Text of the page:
Health department wants to close informal facility for destitute people

Khululabantu Bam centre in Butterworth described as “not appropriate” for mentally ill

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Photo of a building and blankets drying outside
The health department is seeking to close the informal Khululabantu Bam centre in Butterworth. Photo: Thembela Ntongana

The Eastern Cape Department of Health is trying to close the informal Khululabantu Bam centre in Ndabakazi village, outside Butterworth.

A spokesperson for the department, Sizwe Kupelo, said, “We have been trying to have it closed but it needs other departments [to assist]. We’ve appealed to the municipality.”

“However, we send doctors to assess [the residents] from time to time but it’s not our facility and we want it closed,” he said.

He said the centre is not appropriate for housing 100 people, some of them mentally ill. He did not elaborate further.

The centre operates out of an old railway goods shed in Ndabakazi. It was started in January 2016 by Sandile Sese Stali and his wife Nonikile.

Stali said the residents were homeless people he had found on the streets of Butterworth, Mthatha, East London, King William’s Town and Port Elizabeth. He provides them with a wash, food and new clothes, and takes them to hospital for a check-up. He then informs the police of their names in case relatives are looking for them.

He said police and social workers sometimes refer mentally ill people to him. Some of the people were also sent to him for care by their families. He charges these families R1,500 a month. Most of the 50 residents are men. Stali said some of them are substance abusers. He says most stay for six months before returning to their families.

Stali said he grew up without his mother and was raised by family members, some of whom ill treated him. “I was very close to becoming a street kid myself. I almost ended up eating out of dustbins,” he said

Most of the residents don’t have money, nor do their families pay Stali. He therefore uses income from a motor spare shop he owns to subsidise the facility.

There are three security guards, four women who assist with cooking and cleaning, and an assistant to take patients to the clinic and give them their medication. They all receive a R1,000 a month stipend.

Stali said he receives no financial support from Mnquma Local Municipality. He said the Department of Social Development sent food parcels but only when he first started.

The Khululabantu Bam centre in Butterworth. Photo:Thembela Ntongana

When GroundUp visited on a Monday, most residents were sitting outside waiting for lunch. Women were busy cooking soup and preparing bread. Blankets were hanging outside in the sun. Stali showed the two rooms inside the hall used by the residents.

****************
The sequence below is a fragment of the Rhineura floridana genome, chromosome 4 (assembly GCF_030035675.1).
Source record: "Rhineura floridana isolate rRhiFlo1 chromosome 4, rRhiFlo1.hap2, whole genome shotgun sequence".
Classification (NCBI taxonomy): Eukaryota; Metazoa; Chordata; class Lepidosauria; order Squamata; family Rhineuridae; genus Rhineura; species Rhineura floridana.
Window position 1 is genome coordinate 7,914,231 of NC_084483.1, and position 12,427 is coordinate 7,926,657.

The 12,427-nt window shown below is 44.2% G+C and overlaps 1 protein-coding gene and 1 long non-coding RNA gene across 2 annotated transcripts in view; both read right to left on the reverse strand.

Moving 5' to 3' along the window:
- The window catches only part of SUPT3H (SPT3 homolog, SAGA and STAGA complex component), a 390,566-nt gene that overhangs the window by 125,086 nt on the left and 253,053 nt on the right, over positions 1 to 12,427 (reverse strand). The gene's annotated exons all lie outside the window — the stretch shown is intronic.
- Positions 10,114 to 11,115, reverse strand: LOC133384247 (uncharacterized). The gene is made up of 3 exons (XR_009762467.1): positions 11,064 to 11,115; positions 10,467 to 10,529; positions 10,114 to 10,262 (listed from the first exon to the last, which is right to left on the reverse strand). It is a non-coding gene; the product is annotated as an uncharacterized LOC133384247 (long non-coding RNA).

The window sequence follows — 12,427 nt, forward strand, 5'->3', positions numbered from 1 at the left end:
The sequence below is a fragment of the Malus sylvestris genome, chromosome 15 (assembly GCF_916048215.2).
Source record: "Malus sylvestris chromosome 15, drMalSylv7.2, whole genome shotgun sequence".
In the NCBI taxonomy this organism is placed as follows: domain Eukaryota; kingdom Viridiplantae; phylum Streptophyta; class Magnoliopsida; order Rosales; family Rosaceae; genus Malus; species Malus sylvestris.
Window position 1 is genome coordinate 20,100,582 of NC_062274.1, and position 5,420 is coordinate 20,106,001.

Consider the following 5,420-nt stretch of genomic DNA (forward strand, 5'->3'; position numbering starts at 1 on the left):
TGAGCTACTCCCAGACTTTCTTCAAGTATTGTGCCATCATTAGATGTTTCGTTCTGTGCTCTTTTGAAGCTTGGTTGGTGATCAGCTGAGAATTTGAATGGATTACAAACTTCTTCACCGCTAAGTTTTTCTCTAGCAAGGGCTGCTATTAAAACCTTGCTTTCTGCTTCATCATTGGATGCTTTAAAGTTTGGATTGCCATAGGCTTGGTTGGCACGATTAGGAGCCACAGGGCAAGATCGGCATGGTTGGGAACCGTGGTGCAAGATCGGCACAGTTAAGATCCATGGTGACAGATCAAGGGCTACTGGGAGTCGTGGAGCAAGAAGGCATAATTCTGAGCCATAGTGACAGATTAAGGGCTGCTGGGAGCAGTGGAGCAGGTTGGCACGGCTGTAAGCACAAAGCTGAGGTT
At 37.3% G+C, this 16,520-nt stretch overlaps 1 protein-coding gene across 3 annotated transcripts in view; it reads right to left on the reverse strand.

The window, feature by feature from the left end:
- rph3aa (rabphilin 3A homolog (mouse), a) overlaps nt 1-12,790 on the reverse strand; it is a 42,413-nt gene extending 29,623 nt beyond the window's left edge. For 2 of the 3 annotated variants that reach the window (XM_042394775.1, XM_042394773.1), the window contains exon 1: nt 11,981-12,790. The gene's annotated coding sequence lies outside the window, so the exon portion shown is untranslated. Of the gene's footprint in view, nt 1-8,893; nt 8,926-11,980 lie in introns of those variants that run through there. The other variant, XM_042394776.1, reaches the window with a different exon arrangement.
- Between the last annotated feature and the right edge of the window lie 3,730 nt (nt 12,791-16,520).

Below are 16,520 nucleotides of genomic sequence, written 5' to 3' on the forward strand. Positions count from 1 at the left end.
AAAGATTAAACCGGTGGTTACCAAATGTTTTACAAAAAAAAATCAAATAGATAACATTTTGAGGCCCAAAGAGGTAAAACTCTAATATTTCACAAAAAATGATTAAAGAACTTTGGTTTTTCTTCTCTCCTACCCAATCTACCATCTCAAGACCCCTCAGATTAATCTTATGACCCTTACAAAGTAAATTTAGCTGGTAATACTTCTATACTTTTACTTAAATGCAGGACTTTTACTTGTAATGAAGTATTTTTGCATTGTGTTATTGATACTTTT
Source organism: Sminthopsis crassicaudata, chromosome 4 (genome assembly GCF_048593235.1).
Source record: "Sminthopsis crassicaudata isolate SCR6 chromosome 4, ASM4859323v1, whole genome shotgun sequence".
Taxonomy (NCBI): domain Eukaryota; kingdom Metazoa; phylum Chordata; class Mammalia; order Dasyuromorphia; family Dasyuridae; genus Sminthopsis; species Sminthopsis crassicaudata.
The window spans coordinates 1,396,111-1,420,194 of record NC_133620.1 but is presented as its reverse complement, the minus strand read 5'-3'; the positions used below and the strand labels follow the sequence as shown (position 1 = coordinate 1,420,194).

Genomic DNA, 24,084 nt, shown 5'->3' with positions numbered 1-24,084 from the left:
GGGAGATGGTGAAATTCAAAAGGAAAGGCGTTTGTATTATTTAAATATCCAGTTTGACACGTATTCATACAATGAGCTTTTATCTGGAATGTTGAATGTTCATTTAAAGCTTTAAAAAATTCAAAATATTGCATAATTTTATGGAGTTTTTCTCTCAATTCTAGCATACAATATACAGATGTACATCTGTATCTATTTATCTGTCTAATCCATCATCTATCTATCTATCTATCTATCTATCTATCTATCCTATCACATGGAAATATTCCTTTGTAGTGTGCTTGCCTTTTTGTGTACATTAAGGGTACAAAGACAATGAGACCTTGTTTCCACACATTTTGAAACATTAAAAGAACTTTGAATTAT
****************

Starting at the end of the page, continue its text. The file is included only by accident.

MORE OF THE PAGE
He said he lacks beds. In one rooms there were six beds made of planks. Stali said some people sleep on the floor. Those sent by their families have mattresses and blankets.

“I’m not doing this because I want to have money. I’m doing this because I know how it is not to be loved,” he said.

“I was raised by so many people. I kept on changing houses because some family members were abusive towards me,” said Stali.

“All I want is to see our people being taken care of in a warm home with food and a place to sleep. I’m not going to wait for government. I will find ways to raise the money to build the centre.” He said local chiefs had identified land for him to build a centre. He had also spoken to NGOs for assistance.

Johnnie Sampson who volunteers as a security guard said, “Stali found me on the road. I was hungry and tired. He gave me a place to sleep and food. I stayed here and decided to help him.”

He said his job is to keep patients inside the centre, assist those who cannot wash themselves or cut their hair, and take people to the clinic.

Sipho Vonco, who is 21, said he used to do piecemeal work around Ndabakazi. “I get food here and treatment for my painful leg. I’ve been here for two weeks and I’m planning to stay longer because Mr Stali promised to help me apply for an ID, something my parents failed to do when they left me,” he said.

Siseko Hlalempini, who is 19, said he was a drug user. “When my family sent me here, I didn’t understand, but I’m grateful because I have received help.”

“During the day we assist with house chores because they always tell us that we need to live in a clean place and take care of a place we are living at,” said Hlalempini. “Here we get time to think about our future and what we want. I have decided to go back to school to finish my grade 11. On holidays I will come volunteer here at the centre.”

TOPICS:  Health Society

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